As shown in FIGS. 5A-5D, the apparatus 10 may comprise a material chamber 20 having a proximal end 21 and a distal end 22. The promial end 21 is sealingly closed by a moveable piston 40. The material chamber 20 may house or contain a biocompatible material or substrate 140. The proximal end 21 further comprises a handle 24 which may be threaded or glued onto the chamber 20. The handle 24 houses a piston 40 having an adaptor 47, such as a Luer adaptor, which may be capped with a cap-like plug 91 at a first end. The piston 40 may include a hex net centrally, and/or locking tabs at a second end. The second end may be positioned within the handle 24 adjacent the material chamber 20. The distal end 22 of the apparatus 10 further comprises a dismountable end cap 60. The end cap 60 may be threaded or snapped-on to the material chamber 20 and may include a mechanism for attachment 105, such as a cap Luer, and may include a cap plug 94. When the apparatus is used, the plunger 50 is mated with the adaptor 47 of the piston 40. The plunger may include a built-in hex socket to assist in mating with the hex nut of the piston 40. In some embodiments, the piston 40 may be in a locked position to prevent premature release of the material. Mating the plunger 50 with the adaptor 47 may serve to unlock the piston 40 for discharging the material 140 from the chamber 20. Depending upon the embodiment of the apparatus, the unlocking may be performed through rotating the piston 40 with the mated plunger 50. Both piston 40 and plunger 50 now may slide down mating grooves or keyways 500. Since the push rod 50 is mated with the adaptor 47, the piston 40 does not fall into the surgical site after the graft is expelled.
Certain embodiments further comprise a number of seals. A first seal may be located between the piston 40 and the handle 24; a second seal may be located between the end cap 60 and the material chamber 20. In some embodiments the seals are on either end of the material chamber 20 adjacent to the piston 40 and the dismountable end cap 60. The seals insure that material 140 housed within the chamber 20 is kept dry. The seals prevent leakage of blood or bone marrow aspirate that may be aspirated into the chamber and facilitate the draw of a vacuum when desired. The apparatus 10 may also include a gasket at the handle opening. This gasket provides a safety seal during attachment of a secondary syringe 300, to the adaptor 47. The gasket may also prevent the piston from loosening when the syringe is placed onto the adaptor 47 and may provide an additional seal for vacuum.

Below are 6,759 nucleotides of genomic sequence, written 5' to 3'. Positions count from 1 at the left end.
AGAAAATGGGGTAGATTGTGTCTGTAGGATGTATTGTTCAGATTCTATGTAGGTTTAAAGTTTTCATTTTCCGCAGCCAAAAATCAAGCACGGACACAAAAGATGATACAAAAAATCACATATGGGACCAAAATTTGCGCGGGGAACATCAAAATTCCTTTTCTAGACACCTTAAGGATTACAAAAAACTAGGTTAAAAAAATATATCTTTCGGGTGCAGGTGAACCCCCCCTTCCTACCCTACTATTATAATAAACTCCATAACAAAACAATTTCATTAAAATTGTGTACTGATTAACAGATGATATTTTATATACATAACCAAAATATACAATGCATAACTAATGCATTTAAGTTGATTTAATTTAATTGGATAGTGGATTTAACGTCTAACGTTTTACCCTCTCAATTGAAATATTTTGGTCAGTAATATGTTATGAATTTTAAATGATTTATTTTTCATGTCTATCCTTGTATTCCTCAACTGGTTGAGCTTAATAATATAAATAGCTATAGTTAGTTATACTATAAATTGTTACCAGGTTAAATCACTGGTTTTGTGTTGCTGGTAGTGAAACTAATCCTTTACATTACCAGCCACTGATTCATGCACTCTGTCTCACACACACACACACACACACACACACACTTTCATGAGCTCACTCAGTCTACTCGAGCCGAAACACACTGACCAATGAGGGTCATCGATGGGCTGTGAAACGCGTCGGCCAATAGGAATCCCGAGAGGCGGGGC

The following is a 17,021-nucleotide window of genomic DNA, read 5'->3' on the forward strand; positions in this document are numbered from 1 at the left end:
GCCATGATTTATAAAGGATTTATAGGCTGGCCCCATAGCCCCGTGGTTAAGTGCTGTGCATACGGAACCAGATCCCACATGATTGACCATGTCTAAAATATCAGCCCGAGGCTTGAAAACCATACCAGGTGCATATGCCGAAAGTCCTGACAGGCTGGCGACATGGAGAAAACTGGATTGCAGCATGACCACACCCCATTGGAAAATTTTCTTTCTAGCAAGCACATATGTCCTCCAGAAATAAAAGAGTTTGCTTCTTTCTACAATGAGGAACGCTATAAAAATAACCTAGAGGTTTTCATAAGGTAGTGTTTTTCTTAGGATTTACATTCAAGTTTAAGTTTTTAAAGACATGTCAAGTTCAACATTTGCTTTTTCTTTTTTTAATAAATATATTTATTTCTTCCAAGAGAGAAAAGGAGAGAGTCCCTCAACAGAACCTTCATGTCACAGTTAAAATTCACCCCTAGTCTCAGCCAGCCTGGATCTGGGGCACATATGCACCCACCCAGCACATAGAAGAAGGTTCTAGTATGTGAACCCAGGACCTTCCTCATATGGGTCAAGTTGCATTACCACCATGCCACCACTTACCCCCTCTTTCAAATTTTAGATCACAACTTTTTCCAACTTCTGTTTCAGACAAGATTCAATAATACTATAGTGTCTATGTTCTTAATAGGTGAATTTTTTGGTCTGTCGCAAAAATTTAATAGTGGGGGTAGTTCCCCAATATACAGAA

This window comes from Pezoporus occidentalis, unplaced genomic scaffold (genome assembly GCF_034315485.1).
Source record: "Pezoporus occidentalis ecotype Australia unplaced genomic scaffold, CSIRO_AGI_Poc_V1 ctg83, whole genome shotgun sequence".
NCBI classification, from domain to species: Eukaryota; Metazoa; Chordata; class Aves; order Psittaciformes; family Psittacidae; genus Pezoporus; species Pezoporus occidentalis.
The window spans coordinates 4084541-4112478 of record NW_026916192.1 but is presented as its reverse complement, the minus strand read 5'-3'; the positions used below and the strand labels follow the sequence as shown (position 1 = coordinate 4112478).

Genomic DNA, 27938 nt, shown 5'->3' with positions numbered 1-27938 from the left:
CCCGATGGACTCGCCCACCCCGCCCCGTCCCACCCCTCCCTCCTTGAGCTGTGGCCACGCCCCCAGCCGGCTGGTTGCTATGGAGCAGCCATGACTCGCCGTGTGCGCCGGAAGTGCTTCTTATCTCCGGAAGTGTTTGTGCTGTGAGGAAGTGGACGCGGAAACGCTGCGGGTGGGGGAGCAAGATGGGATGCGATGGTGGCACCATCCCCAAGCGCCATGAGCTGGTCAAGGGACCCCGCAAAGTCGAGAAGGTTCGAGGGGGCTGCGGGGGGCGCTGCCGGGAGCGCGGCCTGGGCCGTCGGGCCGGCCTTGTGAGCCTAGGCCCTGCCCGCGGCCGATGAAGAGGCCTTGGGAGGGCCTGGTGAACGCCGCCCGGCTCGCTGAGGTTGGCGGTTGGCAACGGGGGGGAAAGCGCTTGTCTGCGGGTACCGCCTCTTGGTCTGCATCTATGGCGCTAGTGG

Another embodiment comprises attaching a secondary syringe 300 to the adaptor 47 and using the plunger of the secondary syringe 300 to draw a vacuum to aspirate fluids. An embodiment that may be preferred comprises attaching a secondary syringe 300 that already contains a biologic fluid, to the adaptor 47 and injecting the fluid into the material chamber 20. In yet another embodiment, a vacuum adapter 100 is attached to the adaptor 47 at the proximal end 21 of the material chamber 20.
If the embodiment has a vacuum adaptor 400, the flow of the vacuum flow may be controlled by whatever means suitable for the chosen adaptor. For example, certain adaptors may allow for rotating a valve handle 420 to prevent vacuum flow through the adapter 400; connecting the adapter 100 to the vacuum line in the surgical suite; opening the valve 420 to apply suction; then, after collecting the desired amount of fluid, rotating the valve handle 420 to stop suction. In this embodiment, a needle may be attached by way of the distal adaptor 105 in the cap and is either in the harvest site for bone marrow aspirate harvest or in a blood line.
In certain methods, once the desired volume of autogenous blood or bone marrow has been collected, the needle is removed from the apparatus 10 and discarded. The secondary syringe 300 or vacuum adapter 100 is also removed. The plunger 50 is then attached to the piston adaptor 47 at the proximal end 21 of the apparatus 10. In some embodiments, the plunger 50 engages the piston 40 and rotates the piston 40 to unlock it. The dismountable end cap 60 is then removed from the distal end 22 of the material filled apparatus 10, and the plunger 50 is used to expel the bone void filler/bone graft material 20 out of the material chamber 20. Material can be delivered directly to the surgical site or may be expressed in a sterile bowl to be used at the surgeon's discretion.